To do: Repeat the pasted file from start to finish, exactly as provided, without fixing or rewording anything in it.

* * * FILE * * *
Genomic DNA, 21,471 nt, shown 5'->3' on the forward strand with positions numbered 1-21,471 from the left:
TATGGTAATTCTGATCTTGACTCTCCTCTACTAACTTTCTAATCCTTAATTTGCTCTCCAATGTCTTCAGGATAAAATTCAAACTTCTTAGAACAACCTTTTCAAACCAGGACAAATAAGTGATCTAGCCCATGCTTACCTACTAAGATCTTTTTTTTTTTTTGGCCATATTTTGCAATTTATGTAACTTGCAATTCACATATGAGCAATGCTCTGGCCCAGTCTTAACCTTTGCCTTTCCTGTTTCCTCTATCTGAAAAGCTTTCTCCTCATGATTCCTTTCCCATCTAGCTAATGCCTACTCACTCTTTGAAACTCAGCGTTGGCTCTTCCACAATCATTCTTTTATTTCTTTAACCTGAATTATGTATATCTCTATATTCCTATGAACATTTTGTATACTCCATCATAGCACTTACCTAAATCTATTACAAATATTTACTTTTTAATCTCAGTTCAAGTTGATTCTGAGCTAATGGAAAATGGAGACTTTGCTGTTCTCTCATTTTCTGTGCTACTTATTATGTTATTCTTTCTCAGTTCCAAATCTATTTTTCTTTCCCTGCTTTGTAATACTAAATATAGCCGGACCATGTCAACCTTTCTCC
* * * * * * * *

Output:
Genomic DNA, 21,471 nt, shown 5'->3' on the forward strand with positions numbered 1-21,471 from the left:
TATGGTAATTCTGATCTTGACTCTCCTCTACTAACTTTCTAATCCTTAATTTGCTCTCCAATGTCTTCAGGATAAAATTCAAACTTCTTAGAACAACCTTTTCAAACCAGGACAAATAAGTGATCTAGCCCATGCTTACCTACTAAGATCTTTTTTTTTTTTTGGCCATATTTTGCAATTTATGTAACTTGCAATTCACATATGAGCAATGCTCTGGCCCAGTCTTAACCTTTGCCTTTCCTGTTTCCTCTATCTGAAAAGCTTTCTCCTCATGATTCCTTTCCCATCTAGCTAATGCCTACTCACTCTTTGAAACTCAGCGTTGGCTCTTCCACAATCATTCTTTTATTTCTTTAACCTGAATTATGTATATCTCTATATTCCTATGAACATTTTGTATACTCCATCATAGCACTTACCTAAATCTATTACAAATATTTACTTTTTAATCTCAGTTCAAGTTGATTCTGAGCTAATGGAAAATGGAGACTTTGCTGTTCTCTCATTTTCTGTGCTACTTATTATGTTATTCTTTCTCAGTTCCAAATCTATTTTTCTTTCCCTGCTTTGTAATACTAAATATAGCCGGACCATGTCAACCTTTCTCC